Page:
When New Zealand pizza franchise Hell Pizza made the journey across the Tasman to set-up shop in Brisbane, it needed to get noticed fast.
This is when speech recognition technology company, Inference Communications, made a deal with the devil, so the pizza chain could take advantage of inexpensive off-the-shelf automated voice technology as a marketing tool.
“Fifty-three per cent of our business is done over the phone,” Hell Pizza managing director Mike Hird explained.
“Because the phone is the first point of contact for many customers I needed to be sure that their first experience was a good one and that they would come back for more.”
Hell Pizza needed the ability uniquely engage with its callers to strengthen their brand in Australia – the challenge was on how to do so over the phone.
Formed in 2004, Inference Communications is a privately owned Australian speech recognition company.
It was the brain child of several Melbourne Business School graduates looking to further develop and commercialise raw technology developed in the now defunct Telstra Research Laboratories (TRL).
The technology, developed by Inference Communications CTO and computer scientist Dr Brad Starkie at TRL, called grammatical inference, is the end product of years of research into artificial intelligence. The technology is now used to develop the back-end of speech recognition systems.
“As a company we began by developing technology to build speech recognition systems. We automate processes, build language models, web interfaces and pronunciation models,” Starkie says.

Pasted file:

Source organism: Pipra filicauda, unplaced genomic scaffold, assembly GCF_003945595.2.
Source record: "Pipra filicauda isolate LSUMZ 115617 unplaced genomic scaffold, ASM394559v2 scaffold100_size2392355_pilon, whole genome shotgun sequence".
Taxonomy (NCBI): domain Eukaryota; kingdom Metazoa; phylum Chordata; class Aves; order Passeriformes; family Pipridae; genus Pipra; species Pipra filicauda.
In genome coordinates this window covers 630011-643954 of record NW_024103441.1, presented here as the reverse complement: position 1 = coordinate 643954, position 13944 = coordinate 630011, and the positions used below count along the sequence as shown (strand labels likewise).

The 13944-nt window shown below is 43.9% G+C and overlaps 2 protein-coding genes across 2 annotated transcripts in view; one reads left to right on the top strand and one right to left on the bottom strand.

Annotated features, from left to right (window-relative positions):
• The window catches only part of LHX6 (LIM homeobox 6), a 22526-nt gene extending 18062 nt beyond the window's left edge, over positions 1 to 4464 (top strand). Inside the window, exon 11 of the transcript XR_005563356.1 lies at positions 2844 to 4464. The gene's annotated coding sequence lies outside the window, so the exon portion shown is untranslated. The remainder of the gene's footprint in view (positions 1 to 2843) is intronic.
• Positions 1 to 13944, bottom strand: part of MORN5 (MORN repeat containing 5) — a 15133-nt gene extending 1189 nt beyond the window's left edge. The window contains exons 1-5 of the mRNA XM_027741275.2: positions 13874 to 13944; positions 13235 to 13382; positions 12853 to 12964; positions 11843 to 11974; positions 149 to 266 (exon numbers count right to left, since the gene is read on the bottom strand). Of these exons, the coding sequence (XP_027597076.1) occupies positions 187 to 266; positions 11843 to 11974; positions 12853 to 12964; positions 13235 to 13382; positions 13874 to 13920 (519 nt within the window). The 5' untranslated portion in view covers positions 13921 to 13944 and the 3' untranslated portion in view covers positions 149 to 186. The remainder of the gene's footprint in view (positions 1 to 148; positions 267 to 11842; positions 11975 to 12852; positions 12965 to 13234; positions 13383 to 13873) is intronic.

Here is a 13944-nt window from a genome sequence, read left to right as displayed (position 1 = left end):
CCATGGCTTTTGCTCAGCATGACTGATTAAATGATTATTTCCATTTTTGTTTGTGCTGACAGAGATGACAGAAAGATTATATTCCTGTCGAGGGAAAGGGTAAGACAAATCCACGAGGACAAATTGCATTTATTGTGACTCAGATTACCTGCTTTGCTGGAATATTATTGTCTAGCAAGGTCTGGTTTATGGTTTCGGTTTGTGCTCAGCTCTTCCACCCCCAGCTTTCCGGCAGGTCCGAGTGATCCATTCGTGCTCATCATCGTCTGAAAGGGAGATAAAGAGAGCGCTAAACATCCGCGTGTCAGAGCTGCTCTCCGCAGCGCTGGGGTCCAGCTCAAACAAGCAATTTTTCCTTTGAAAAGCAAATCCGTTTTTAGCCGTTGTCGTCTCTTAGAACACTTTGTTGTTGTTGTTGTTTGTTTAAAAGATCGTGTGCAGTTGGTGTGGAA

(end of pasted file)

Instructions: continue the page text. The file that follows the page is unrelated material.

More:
“Our major advantage is that we have unique technologies to build software very rapidly, and we’ve written software that writes software.
Our basic strategy is to automate as much of the development process as possible, so that the end product is fast, cheap and reliable.”
Traditional speech recognition systems are developed by writing and feeding the software the hundreds of different ways in which a caller might ask or respond to a question for a specific application.
Faced with this complex and laborious process, Hell Pizza was instead looking to utilise speech recognition technology in a less expensive way because the system costs could only be shared between the two stores the company started with.
“Traditionally, you would have to go out and invest a fair amount of capital to buy your own platform and put it in a data centre, which is hundreds of thousands of dollars. But with the cloud computing approach, companies need not endure heavy up front costs,” Inference Communications product manager and co-founder Callan Schebella said.
“When you do it in the network you literally pay for it as you use it. So if your company is just starting and you don’t make many calls, you can still benefit from the technology.”